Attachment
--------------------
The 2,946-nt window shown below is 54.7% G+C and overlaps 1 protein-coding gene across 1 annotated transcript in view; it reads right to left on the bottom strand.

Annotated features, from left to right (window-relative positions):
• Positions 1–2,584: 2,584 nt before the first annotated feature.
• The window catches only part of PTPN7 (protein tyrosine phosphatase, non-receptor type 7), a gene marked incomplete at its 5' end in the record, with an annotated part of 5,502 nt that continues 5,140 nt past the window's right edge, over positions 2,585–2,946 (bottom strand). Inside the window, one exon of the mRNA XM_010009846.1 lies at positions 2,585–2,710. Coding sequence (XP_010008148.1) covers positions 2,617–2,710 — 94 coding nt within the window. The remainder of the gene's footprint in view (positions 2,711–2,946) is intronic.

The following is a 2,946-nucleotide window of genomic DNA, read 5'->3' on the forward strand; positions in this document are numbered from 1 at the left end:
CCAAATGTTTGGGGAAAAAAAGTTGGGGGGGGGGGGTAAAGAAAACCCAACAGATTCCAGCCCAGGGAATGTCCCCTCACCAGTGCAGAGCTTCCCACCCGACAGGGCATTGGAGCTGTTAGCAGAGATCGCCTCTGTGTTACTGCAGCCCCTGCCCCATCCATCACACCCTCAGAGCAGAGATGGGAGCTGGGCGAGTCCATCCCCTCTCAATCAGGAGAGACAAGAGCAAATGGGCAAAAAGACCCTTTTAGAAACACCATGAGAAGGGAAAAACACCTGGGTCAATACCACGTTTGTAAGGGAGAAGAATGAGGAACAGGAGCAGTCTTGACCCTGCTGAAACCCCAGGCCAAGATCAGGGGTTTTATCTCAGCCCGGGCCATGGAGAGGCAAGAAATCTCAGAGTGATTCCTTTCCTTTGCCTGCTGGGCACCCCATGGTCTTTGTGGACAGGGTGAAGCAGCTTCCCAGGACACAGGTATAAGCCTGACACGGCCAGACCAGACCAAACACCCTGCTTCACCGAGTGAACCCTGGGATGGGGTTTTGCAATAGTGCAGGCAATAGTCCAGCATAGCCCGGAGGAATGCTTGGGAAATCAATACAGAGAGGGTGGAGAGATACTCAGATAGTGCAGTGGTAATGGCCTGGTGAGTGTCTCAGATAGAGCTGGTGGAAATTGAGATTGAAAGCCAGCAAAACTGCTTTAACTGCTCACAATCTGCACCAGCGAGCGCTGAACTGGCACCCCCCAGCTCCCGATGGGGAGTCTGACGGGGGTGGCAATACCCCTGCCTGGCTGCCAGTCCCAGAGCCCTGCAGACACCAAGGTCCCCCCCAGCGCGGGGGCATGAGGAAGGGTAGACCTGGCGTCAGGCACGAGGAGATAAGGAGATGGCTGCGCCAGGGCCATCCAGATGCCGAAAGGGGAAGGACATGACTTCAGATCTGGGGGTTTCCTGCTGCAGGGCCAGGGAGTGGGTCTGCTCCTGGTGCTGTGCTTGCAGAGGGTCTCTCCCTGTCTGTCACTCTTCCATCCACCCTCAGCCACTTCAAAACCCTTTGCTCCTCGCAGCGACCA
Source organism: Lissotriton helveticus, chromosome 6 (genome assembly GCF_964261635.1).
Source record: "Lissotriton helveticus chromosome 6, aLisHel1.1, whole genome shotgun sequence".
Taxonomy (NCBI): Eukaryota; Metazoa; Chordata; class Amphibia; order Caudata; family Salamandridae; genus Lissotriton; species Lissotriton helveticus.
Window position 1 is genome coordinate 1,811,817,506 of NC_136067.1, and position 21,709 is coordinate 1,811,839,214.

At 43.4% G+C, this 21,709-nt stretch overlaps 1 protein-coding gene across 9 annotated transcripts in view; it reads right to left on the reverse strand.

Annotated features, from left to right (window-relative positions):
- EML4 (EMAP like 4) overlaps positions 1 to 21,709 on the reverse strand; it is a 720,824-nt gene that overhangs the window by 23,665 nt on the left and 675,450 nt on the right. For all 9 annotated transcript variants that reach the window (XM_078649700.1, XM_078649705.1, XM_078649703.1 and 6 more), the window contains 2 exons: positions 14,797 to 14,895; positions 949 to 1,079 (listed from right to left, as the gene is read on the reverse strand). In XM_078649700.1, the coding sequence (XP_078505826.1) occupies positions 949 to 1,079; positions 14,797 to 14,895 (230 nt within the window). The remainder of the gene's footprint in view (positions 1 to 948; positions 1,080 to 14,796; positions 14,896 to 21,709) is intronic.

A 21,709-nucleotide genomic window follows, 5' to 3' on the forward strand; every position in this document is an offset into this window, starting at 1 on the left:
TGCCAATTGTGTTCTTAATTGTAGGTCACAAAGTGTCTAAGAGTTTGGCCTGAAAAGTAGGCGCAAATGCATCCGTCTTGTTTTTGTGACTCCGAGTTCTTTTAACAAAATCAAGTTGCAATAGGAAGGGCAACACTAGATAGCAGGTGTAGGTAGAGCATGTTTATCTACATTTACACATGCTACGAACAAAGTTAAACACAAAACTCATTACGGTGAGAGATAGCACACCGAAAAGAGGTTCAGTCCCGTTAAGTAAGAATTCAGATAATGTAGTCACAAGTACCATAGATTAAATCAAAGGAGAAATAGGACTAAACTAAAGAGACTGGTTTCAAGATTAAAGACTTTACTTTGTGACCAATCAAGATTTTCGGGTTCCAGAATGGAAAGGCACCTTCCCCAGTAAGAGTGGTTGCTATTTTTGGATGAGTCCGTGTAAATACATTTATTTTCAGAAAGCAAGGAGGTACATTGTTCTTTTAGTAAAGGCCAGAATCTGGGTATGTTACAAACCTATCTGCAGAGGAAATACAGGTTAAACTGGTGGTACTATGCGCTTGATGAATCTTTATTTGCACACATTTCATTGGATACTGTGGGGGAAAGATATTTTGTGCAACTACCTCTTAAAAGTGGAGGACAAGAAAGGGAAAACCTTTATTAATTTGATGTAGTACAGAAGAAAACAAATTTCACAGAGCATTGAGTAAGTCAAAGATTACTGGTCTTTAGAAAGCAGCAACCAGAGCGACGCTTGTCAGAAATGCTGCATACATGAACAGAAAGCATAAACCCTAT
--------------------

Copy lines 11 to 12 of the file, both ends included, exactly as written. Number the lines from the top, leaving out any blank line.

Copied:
At 43.4% G+C, this 21,709-nt stretch overlaps 1 protein-coding gene across 9 annotated transcripts in view; it reads right to left on the reverse strand.

Annotated features, from left to right (window-relative positions):